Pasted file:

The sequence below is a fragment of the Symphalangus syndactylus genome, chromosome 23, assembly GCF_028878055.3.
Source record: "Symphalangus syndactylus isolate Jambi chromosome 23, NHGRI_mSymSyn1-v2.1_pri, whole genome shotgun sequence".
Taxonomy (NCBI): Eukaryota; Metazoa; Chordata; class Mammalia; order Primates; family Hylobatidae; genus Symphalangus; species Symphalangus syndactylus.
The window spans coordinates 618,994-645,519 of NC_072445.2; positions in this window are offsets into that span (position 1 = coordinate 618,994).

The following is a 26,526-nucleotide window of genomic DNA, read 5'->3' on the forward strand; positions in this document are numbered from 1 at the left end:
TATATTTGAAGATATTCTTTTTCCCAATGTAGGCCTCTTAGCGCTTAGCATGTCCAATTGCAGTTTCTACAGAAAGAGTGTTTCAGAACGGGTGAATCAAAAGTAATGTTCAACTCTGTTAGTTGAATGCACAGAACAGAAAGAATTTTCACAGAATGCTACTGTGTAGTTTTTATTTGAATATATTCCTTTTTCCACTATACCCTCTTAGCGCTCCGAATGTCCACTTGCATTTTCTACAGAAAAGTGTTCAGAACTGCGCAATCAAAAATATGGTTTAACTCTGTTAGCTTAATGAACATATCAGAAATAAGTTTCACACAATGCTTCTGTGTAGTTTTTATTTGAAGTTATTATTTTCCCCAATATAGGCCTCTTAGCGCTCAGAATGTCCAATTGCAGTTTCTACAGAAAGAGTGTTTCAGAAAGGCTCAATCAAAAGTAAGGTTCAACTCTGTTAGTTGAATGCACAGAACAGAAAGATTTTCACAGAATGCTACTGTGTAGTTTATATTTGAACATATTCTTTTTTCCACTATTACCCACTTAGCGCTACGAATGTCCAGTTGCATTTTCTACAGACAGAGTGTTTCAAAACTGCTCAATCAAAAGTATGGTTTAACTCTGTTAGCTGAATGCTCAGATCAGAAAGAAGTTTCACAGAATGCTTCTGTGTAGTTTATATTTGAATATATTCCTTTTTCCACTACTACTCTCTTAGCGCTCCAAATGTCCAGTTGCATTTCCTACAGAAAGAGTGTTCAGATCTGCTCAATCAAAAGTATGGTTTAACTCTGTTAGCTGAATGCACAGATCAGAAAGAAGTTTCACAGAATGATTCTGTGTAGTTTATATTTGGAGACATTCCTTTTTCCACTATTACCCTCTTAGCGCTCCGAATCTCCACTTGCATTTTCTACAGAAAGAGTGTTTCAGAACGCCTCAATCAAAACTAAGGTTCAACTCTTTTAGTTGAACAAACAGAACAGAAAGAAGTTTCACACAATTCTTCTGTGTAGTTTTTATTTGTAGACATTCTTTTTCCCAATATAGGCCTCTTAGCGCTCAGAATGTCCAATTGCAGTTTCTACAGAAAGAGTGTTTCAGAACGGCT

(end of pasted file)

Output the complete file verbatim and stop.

The sequence below is a fragment of the Symphalangus syndactylus genome, chromosome 23, assembly GCF_028878055.3.
Source record: "Symphalangus syndactylus isolate Jambi chromosome 23, NHGRI_mSymSyn1-v2.1_pri, whole genome shotgun sequence".
Taxonomy (NCBI): Eukaryota; Metazoa; Chordata; class Mammalia; order Primates; family Hylobatidae; genus Symphalangus; species Symphalangus syndactylus.
The window spans coordinates 618,994-645,519 of NC_072445.2; positions in this window are offsets into that span (position 1 = coordinate 618,994).

The following is a 26,526-nucleotide window of genomic DNA, read 5'->3' on the forward strand; positions in this document are numbered from 1 at the left end:
TATATTTGAAGATATTCTTTTTCCCAATGTAGGCCTCTTAGCGCTTAGCATGTCCAATTGCAGTTTCTACAGAAAGAGTGTTTCAGAACGGGTGAATCAAAAGTAATGTTCAACTCTGTTAGTTGAATGCACAGAACAGAAAGAATTTTCACAGAATGCTACTGTGTAGTTTTTATTTGAATATATTCCTTTTTCCACTATACCCTCTTAGCGCTCCGAATGTCCACTTGCATTTTCTACAGAAAAGTGTTCAGAACTGCGCAATCAAAAATATGGTTTAACTCTGTTAGCTTAATGAACATATCAGAAATAAGTTTCACACAATGCTTCTGTGTAGTTTTTATTTGAAGTTATTATTTTCCCCAATATAGGCCTCTTAGCGCTCAGAATGTCCAATTGCAGTTTCTACAGAAAGAGTGTTTCAGAAAGGCTCAATCAAAAGTAAGGTTCAACTCTGTTAGTTGAATGCACAGAACAGAAAGATTTTCACAGAATGCTACTGTGTAGTTTATATTTGAACATATTCTTTTTTCCACTATTACCCACTTAGCGCTACGAATGTCCAGTTGCATTTTCTACAGACAGAGTGTTTCAAAACTGCTCAATCAAAAGTATGGTTTAACTCTGTTAGCTGAATGCTCAGATCAGAAAGAAGTTTCACAGAATGCTTCTGTGTAGTTTATATTTGAATATATTCCTTTTTCCACTACTACTCTCTTAGCGCTCCAAATGTCCAGTTGCATTTCCTACAGAAAGAGTGTTCAGATCTGCTCAATCAAAAGTATGGTTTAACTCTGTTAGCTGAATGCACAGATCAGAAAGAAGTTTCACAGAATGATTCTGTGTAGTTTATATTTGGAGACATTCCTTTTTCCACTATTACCCTCTTAGCGCTCCGAATCTCCACTTGCATTTTCTACAGAAAGAGTGTTTCAGAACGCCTCAATCAAAACTAAGGTTCAACTCTTTTAGTTGAACAAACAGAACAGAAAGAAGTTTCACACAATTCTTCTGTGTAGTTTTTATTTGTAGACATTCTTTTTCCCAATATAGGCCTCTTAGCGCTCAGAATGTCCAATTGCAGTTTCTACAGAAAGAGTGTTTCAGAACGGCT